Tutorials UPDATED: 23 December 2020

Create a Custom Navigation Menu in WordPress Without Using Plugins

Tassos Antoniou

10 min read
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No matter what WordPress theme you are using it will almost certainly provide at least one menu location where you can display your menu (normally in your website header). The menus can be easily created from inside the admin area and quickly added to these pre-set location(s). But what do you do if you need another menu to display elsewhere on your website? In this tutorial we’re going to look at how you can create your own navigation menu that can be displayed in a location of your choice without having to use a plugin.

Let’s get going!

Register Your New Custom Menu Location

The first thing we need to do is to register your new custom menu’s location. To do this, open your active theme’s functions.php file with your text editor of choice (like Sublime) and add the following code:

function my_custom_menu() {
  register_nav_menu('my-custom-menu',__( 'My Custom Menu' ));
}
add_action( 'init', 'my_custom_menu' );

In this piece of code we#’ve used the add_action() hook to add a callback function my_custom_menu(). This means that the my_custom_menu() function will be executed along with the default core functions that are executed every time the init action is called. The “My Custom Menu” string is the readable version that you will see in the admin page.

Inside the function, the core function register_nav_menu is used in order to register a navigation menu location for our theme. In case you want to register multiple menus you can use the register_nav_menus() and define the menu locations inside an array like this:

function my_custom_menu() {
	register_nav_menus(
		array(
			'my-custom-menu' => _( 'My Custom Menu' ),
			'my-custom-menu-2' =>_('My Second Custom Menu')
		)
	);
}
add_action( 'init', 'my_custom_menu' );

To confirm the results, go to your admin area under Appearance >Menus. You will notice that your custom menu location is included in the Menu Settings.

Note: If we select this location at this point, the menu will not display anything at all at the frontend.

How to Display Our Custom Menu

Let’s say that we want the new menu location to be used for a secondary horizontal menu that will be located below the “Desktop Horizontal Menu” that’s already present in our theme.

To achieve this we will insert some code in the theme’s template where we want the menu to be displayed. In this example we use the Twenty Twenty theme and edit its header.php file to display our menu. You will find this file under the theme’s folder.

Open the header.php file with your editor and find this element in the code around line 33.

<header id="site-header" class="header-footer-group" role="banner">

Right below this section we will put our code to display our new custom menu location: ‘my-custom-menu’.

<header id="site-header" class="header-footer-group" role="banner">
<?php 
	wp_nav_menu( 
		array( 
			'theme_location' => 'my-custom-menu'
		) 
	); 
?>

The theme_location value must be identical to the name you provided for your menu in the functions.php code we pasted before. In our case: ‘my-custom-menu’.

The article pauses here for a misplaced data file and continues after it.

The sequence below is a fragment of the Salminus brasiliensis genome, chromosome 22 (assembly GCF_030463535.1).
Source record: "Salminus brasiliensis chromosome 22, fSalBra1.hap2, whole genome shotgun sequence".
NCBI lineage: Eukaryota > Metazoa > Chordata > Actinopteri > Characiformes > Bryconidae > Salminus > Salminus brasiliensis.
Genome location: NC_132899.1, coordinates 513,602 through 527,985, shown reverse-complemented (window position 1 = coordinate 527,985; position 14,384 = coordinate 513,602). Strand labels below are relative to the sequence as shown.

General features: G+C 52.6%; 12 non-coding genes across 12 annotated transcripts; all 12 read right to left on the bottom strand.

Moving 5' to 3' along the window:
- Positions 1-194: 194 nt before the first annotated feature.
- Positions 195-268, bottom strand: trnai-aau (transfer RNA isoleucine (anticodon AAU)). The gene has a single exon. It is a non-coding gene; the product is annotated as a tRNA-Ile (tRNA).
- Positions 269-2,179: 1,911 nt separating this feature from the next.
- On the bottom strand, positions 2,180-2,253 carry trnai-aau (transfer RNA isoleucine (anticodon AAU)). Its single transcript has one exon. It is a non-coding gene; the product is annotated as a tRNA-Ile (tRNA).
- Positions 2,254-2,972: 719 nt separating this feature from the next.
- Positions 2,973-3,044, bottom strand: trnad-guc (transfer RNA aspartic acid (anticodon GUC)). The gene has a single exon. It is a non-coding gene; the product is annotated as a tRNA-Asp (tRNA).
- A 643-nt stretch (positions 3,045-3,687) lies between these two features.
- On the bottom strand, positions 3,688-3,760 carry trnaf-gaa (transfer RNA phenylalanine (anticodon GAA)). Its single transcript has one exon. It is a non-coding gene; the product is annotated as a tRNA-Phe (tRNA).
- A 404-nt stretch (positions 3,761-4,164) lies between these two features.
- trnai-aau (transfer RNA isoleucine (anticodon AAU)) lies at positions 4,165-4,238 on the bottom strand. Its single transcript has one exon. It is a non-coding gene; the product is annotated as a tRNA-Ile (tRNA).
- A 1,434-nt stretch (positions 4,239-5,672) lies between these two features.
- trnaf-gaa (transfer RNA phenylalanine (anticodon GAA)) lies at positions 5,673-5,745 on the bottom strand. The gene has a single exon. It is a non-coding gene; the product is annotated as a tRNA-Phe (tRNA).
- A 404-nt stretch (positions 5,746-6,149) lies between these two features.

Now let’s create a test menu to see if this is working. To do this go to Appearance >Menus and start creating a new menu.

Give the menu the title “Secondary Menu”, select “My Custom Menu” for a location and then hit the “Create Menu” button.

Finally add some items to the menu (for example Menu item 1, Menu item 2, Menu item 3) and then save the menu.

Let’s see what we have now in the frontend.

We’ve managed to show our new menu, but it is quite messy, isn’t it?

If we view our source code we will notice that the wp_nav_menu() function created this HTML piece of code

<div class="menu-secondary-menu-container">
	<ul id="menu-secondary-menu" class="menu">
		<li id="menu-item-378" class="menu-item menu-item-type-custom menu-item-object-custom menu-item-378"><a href="#">Menu item 1</a></li>
		<li id="menu-item-381" class="menu-item menu-item-type-custom menu-item-object-custom menu-item-381"><a href="#">Menu item 2</a></li>
		<li id="menu-item-382" class="menu-item menu-item-type-custom menu-item-object-custom menu-item-382"><a href="#">Menu item 3</a></li>
	</ul>
</div>

So, we can use the classes described in the code to beautify our menu. To do this we’ll use some CSS. Find style.css (this is normally in the same location as the header.php file) and then open it with your editor to add this code:

ul#menu-secondary-menu {
    text-align: right;
    padding: 10px 30px;
}
ul#menu-secondary-menu li {
    list-style: none;
    display: inline-block;
    padding: 1px;
}
ul#menu-secondary-menu li:hover {
    border: 1px solid #c00202;
    padding: 0;
    border-radius: 3px;
}
ul#menu-secondary-menu li a {
    text-decoration: none;
    padding: 5px;
    font-size: 14px;
}

The result will be much neater now and much more in keeping with the style of our demo website.

Additional Menu Customization

The wp_nav_menu() function that WordPress provides for displaying menus comes with a range of options that allow you to customize it further.

theme_location

As we described above, this parameter corresponds to the keys passed to the register_nav_menus() function in functions.php

wp_nav_menu( 
	array( 
		'theme_location' => 'my-custom-menu'
	) 
); 

‘menu_class’

There is the ‘menu_class‘ option that allows you to specify your own class for the menu.

wp_nav_menu( 
	array( 
		'theme_location' => 'my-custom-menu',
		'menu_class' => 'my-custom-menu'
	) 
);